Look for technical and communications expertise in an inbound marketing consultant; but far more important is to know the person sincerely has only your best interests at heart.
I’m going to continue the copyrighting discussion because it’s definitely top-of-mind. It’s a delicate and difficult issue.
My client, for instance, is an author. She posts exquisite updates, but is relatively innocent of the ways of the web. We were chatting the other day when she suddenly realized that anything she posts might be copied and used by another person. This shocks and frightens her.
I murmur rationalizations, saying that an impostor won’t get far, won’t make any money or curry any fame. They can’t be my client, can’t actually produce on her level. Their gains in stealing her content are so short-term as to be worthless.
But we’re talking about a mother’s pride, here; the tender love of a creator. That some stranger should seize her babies … well, it’s intolerable.
This is eminently understandable. According to everything we’ve been taught, what we produce must be protected from theft.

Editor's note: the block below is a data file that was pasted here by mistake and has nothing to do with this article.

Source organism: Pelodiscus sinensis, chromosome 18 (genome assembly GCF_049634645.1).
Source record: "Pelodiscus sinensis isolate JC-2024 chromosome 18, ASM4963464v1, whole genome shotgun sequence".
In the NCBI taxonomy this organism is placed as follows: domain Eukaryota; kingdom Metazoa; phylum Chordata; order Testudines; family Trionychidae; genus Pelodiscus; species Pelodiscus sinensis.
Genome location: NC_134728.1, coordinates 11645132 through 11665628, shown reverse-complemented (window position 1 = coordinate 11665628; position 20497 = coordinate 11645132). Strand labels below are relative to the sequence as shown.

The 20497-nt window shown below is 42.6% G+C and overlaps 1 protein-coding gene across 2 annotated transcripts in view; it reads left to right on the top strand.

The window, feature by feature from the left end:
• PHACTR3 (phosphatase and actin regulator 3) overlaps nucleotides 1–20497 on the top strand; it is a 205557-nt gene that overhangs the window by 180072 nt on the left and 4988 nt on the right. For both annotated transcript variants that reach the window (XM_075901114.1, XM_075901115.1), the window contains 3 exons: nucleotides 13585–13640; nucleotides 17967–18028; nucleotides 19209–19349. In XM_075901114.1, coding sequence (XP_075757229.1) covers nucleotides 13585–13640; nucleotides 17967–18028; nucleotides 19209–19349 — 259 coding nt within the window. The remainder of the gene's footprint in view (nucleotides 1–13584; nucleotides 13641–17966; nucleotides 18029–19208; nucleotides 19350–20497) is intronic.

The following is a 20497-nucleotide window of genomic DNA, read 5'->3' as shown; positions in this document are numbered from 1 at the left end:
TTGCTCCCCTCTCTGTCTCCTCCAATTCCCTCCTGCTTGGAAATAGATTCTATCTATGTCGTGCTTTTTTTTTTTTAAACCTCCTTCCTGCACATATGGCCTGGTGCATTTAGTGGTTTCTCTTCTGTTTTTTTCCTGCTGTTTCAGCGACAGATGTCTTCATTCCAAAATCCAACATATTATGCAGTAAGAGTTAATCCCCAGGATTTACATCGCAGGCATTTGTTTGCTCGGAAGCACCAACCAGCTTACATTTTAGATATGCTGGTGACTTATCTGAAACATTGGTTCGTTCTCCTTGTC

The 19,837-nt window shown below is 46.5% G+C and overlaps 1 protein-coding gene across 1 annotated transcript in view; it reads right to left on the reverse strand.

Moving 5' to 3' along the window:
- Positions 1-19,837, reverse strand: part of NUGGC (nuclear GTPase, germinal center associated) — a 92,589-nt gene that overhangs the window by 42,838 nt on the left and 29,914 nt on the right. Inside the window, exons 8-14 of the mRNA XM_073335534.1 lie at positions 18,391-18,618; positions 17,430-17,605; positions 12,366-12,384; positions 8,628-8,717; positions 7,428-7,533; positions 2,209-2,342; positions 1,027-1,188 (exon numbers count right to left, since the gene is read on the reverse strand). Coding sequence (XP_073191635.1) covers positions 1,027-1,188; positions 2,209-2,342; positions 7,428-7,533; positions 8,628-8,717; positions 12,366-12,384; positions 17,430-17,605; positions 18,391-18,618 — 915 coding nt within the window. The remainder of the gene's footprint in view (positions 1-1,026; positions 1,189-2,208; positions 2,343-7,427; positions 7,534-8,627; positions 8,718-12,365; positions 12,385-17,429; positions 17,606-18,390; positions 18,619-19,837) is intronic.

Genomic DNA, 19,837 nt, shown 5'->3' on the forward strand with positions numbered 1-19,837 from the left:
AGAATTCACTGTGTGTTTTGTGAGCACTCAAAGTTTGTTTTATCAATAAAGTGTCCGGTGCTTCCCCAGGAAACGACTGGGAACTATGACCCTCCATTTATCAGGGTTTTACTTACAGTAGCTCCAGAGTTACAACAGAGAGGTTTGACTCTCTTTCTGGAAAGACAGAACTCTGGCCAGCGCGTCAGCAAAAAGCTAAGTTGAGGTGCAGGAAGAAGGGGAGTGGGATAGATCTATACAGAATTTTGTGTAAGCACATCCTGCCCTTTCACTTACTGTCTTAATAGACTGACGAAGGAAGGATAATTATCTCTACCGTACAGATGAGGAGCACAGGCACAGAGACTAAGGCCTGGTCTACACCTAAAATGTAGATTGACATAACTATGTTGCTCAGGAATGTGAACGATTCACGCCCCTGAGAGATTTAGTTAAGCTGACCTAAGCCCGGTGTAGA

But online we give a lot away. Online, our approach is the opposite of hoarding. Anything we post we are providing for free. Some things you sell, while a nice percent of the basics you offer as pure giveaways.
This new viewpoint requires an emotional as well as practical recalibration.
It’s quite predictable, of course: another article frantically warning that a particular association online will bring disaster. Paranoias related to social media networks, privacy, and internet exposure in general are rampant. The particular article in question pins it to Pinterest.
To summarize: the post says Pinterest sets the user up for enormous liabilities because of the potential for copyright infringement.
Copyright is so often an issue because only some internet users ‘get’ that it’s all about sharing and that limiting the spread of your digital content is just dumb. Too many users still think of the internet statically, not interactively.